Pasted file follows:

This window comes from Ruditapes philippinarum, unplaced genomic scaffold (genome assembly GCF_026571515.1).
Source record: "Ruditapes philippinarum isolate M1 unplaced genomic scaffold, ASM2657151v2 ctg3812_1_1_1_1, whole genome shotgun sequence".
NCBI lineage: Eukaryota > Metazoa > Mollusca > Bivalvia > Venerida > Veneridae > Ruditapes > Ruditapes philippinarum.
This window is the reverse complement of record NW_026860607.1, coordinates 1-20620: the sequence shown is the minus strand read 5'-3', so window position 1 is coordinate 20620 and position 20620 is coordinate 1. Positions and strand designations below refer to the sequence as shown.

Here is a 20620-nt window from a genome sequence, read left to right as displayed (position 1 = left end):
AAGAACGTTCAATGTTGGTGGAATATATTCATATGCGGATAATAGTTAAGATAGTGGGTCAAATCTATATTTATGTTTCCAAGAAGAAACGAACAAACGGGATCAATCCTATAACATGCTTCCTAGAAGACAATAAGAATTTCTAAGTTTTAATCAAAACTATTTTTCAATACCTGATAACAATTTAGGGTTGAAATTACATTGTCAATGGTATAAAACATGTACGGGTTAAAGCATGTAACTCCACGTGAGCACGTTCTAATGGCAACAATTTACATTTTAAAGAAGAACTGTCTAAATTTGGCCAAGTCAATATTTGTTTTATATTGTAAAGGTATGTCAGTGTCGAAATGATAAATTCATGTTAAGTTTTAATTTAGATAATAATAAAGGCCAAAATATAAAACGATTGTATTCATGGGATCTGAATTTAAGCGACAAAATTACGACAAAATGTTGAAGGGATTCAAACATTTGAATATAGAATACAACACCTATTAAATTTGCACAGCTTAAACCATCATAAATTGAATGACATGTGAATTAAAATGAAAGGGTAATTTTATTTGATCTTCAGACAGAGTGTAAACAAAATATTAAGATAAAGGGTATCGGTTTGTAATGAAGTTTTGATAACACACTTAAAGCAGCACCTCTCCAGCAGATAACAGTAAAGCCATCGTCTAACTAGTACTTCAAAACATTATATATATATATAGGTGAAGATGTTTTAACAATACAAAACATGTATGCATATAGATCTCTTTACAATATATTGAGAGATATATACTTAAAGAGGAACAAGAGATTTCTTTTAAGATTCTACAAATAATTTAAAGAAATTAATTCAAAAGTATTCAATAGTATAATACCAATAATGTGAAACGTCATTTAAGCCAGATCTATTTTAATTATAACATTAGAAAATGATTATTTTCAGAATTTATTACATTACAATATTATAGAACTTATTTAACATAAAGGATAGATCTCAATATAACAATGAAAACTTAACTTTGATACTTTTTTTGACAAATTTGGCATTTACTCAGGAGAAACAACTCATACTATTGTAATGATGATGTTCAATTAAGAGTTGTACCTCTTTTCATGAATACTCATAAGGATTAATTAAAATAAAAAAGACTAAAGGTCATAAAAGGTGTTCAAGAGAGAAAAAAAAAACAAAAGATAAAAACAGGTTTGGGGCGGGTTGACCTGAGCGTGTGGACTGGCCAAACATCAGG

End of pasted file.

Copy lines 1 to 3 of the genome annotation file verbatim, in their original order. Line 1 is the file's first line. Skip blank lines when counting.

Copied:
This window comes from Ruditapes philippinarum, unplaced genomic scaffold (genome assembly GCF_026571515.1).
Source record: "Ruditapes philippinarum isolate M1 unplaced genomic scaffold, ASM2657151v2 ctg3812_1_1_1_1, whole genome shotgun sequence".
NCBI lineage: Eukaryota > Metazoa > Mollusca > Bivalvia > Venerida > Veneridae > Ruditapes > Ruditapes philippinarum.